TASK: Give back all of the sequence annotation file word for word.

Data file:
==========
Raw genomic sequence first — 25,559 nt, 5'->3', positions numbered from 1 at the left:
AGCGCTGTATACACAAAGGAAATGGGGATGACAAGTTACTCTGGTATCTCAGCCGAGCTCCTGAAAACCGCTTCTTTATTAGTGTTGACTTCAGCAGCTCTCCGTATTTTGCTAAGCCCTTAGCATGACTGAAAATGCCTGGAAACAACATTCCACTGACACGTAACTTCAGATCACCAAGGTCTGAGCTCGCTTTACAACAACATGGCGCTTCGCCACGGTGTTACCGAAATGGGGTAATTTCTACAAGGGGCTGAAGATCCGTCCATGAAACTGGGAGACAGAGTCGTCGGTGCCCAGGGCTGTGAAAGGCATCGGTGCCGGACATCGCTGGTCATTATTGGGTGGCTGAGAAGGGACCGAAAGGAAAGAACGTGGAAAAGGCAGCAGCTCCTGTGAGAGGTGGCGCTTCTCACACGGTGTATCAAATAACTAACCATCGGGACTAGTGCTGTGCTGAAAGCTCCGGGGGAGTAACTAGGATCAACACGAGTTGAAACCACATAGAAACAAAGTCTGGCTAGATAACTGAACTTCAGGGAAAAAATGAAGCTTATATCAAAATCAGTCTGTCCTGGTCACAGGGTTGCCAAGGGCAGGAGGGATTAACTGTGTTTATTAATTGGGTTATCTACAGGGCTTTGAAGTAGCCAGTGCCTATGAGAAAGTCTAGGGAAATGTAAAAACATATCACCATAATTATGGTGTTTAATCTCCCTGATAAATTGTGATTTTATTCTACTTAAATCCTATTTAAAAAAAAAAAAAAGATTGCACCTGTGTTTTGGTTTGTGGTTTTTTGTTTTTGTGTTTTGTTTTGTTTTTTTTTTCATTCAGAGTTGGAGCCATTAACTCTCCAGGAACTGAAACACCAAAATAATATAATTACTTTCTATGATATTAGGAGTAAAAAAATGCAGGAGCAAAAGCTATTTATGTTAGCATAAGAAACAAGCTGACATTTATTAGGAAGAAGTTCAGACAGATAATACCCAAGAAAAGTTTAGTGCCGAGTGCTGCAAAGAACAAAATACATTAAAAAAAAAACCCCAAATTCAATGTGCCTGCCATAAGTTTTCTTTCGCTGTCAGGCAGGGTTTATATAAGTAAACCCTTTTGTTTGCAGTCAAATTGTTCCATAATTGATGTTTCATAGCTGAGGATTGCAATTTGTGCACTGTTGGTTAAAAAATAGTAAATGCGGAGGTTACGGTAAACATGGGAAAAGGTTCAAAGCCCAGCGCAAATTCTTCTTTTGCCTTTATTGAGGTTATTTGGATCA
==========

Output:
Raw genomic sequence first — 25,559 nt, 5'->3', positions numbered from 1 at the left:
AGCGCTGTATACACAAAGGAAATGGGGATGACAAGTTACTCTGGTATCTCAGCCGAGCTCCTGAAAACCGCTTCTTTATTAGTGTTGACTTCAGCAGCTCTCCGTATTTTGCTAAGCCCTTAGCATGACTGAAAATGCCTGGAAACAACATTCCACTGACACGTAACTTCAGATCACCAAGGTCTGAGCTCGCTTTACAACAACATGGCGCTTCGCCACGGTGTTACCGAAATGGGGTAATTTCTACAAGGGGCTGAAGATCCGTCCATGAAACTGGGAGACAGAGTCGTCGGTGCCCAGGGCTGTGAAAGGCATCGGTGCCGGACATCGCTGGTCATTATTGGGTGGCTGAGAAGGGACCGAAAGGAAAGAACGTGGAAAAGGCAGCAGCTCCTGTGAGAGGTGGCGCTTCTCACACGGTGTATCAAATAACTAACCATCGGGACTAGTGCTGTGCTGAAAGCTCCGGGGGAGTAACTAGGATCAACACGAGTTGAAACCACATAGAAACAAAGTCTGGCTAGATAACTGAACTTCAGGGAAAAAATGAAGCTTATATCAAAATCAGTCTGTCCTGGTCACAGGGTTGCCAAGGGCAGGAGGGATTAACTGTGTTTATTAATTGGGTTATCTACAGGGCTTTGAAGTAGCCAGTGCCTATGAGAAAGTCTAGGGAAATGTAAAAACATATCACCATAATTATGGTGTTTAATCTCCCTGATAAATTGTGATTTTATTCTACTTAAATCCTATTTAAAAAAAAAAAAAAGATTGCACCTGTGTTTTGGTTTGTGGTTTTTTGTTTTTGTGTTTTGTTTTGTTTTTTTTTTCATTCAGAGTTGGAGCCATTAACTCTCCAGGAACTGAAACACCAAAATAATATAATTACTTTCTATGATATTAGGAGTAAAAAAATGCAGGAGCAAAAGCTATTTATGTTAGCATAAGAAACAAGCTGACATTTATTAGGAAGAAGTTCAGACAGATAATACCCAAGAAAAGTTTAGTGCCGAGTGCTGCAAAGAACAAAATACATTAAAAAAAAAACCCCAAATTCAATGTGCCTGCCATAAGTTTTCTTTCGCTGTCAGGCAGGGTTTATATAAGTAAACCCTTTTGTTTGCAGTCAAATTGTTCCATAATTGATGTTTCATAGCTGAGGATTGCAATTTGTGCACTGTTGGTTAAAAAATAGTAAATGCGGAGGTTACGGTAAACATGGGAAAAGGTTCAAAGCCCAGCGCAAATTCTTCTTTTGCCTTTATTGAGGTTATTTGGATCA